That’s where I found my peace and security to focus on what laid ahead for me. I retired from the world of Gymnastics due to years of injuries it broke my heart but it was also time to find a new challenge to climb. I’ve been involved in modeling in recent years and photography. But my heart will forever and always belong in sport of Gymnastics.

Now that I was no longer in Gymnastics, I had to find something that could take the place of my first true love and that’s when my therapist suggested that I take a look at this Horse Ranch called Horses Healing Humans and I was like of course I’ll take a look I’ve always loved Horses. 

The first day I started volunteering at the horse ranch is when my Right Foot was stepped on by a 9 hundred pound Horse. I waited a few weeks to see my doctor to get a X-Ray the reason it took me so long to see my doctor was because the owner of the Ranch kept on telling me that all I was feeling was just bruised bone and that it would go away. But after 3 weeks of still being having constant pain in my right foot and was beginning to swell at the end of the day and that never happened before that’s when I finally went to the doctor and had a X-Ray done. 

There the X-Rays showed that there was no broken bones or fractures but when you are dealing with CRPS/RSD there doesn’t have to be any broken bones or fractures my foot was going through a traumatic injury. On top of that I had to get a bunion removed and a joint fussed where the Horse stepped on me about roughly 4 months later.


My Surgery was January 6th, 2015. 

The Symptoms for CRPS began around January 9th. I was diagnosed on February 17th, 2015. My podiatrist referred me to my neurologist that I normally see due to having a seizure disorder since I was 9 years old.  Fortunately, he was very familiar with CRPS and treats a number of patients with CRPS. So, I really only had to see one physician in order to get diagnosed. 

My symptoms were so classic and numerous, there was little doubt that I had CRPS. There are changes that have occurred since developing CRPS. I have pain associated with CRPS. Mental cognition changes with CRPS Chronic insomnia with CRPS. OCD issues that have developed with CRPS Inability to stand/walk/sit for long periods due to needing to elevate it often.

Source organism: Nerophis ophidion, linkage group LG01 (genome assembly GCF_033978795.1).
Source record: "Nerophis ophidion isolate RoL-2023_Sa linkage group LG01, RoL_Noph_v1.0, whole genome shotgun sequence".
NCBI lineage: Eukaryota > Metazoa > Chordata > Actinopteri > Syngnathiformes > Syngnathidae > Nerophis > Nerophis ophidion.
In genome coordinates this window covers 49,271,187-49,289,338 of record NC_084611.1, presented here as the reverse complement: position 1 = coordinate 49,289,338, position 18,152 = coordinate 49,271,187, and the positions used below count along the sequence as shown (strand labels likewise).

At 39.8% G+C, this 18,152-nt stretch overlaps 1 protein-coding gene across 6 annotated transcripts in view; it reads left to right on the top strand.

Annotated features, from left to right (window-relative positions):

Uncomfortable driving for more than 5 miles or so because of the vibrations of a car cause me pain and I’m afraid that if I need to stop suddenly, I may decide to favor my right foot rather than have the pain of slamming my foot down hard onto the brake pedal. Cannot push through additional pressures of work activities without having several bad days after that. 

Initially, my friends were always asking about me and contacted me a lot.  But, over time, I slowly stopped hearing from them. I have read about this type of thing happening in blogs and Facebook pages that are about CRPS and chronic pain. My immediate family and extended family have really been great and continue to support me.



If it wasn’t because of the support of my family and enduring the grueling physical therapy (as well as my mother having really good medical insurance to go to all the different practitioners I needed to see), I really don’t know where I would be today. I don’t know if I would be even walking yet. 

My faith in God has given me Hope and He has also given me that drive that I once had back when I was a Gymnast. He has driven me to show people that there is a reason why He chose me to be the that 1 in a Million to be diagnosed with this rare illness. 

I believe He chose me to be diagnosed with CRPS so that I take in what is around me and how I can help to make things a little bit better for someone. I believe He chose me to help raise awareness for those who can’t and to show people that there is someone in their corner fighting for them until the end. 

Surround yourself with people who uplift you, who hold you up. Michelle Obama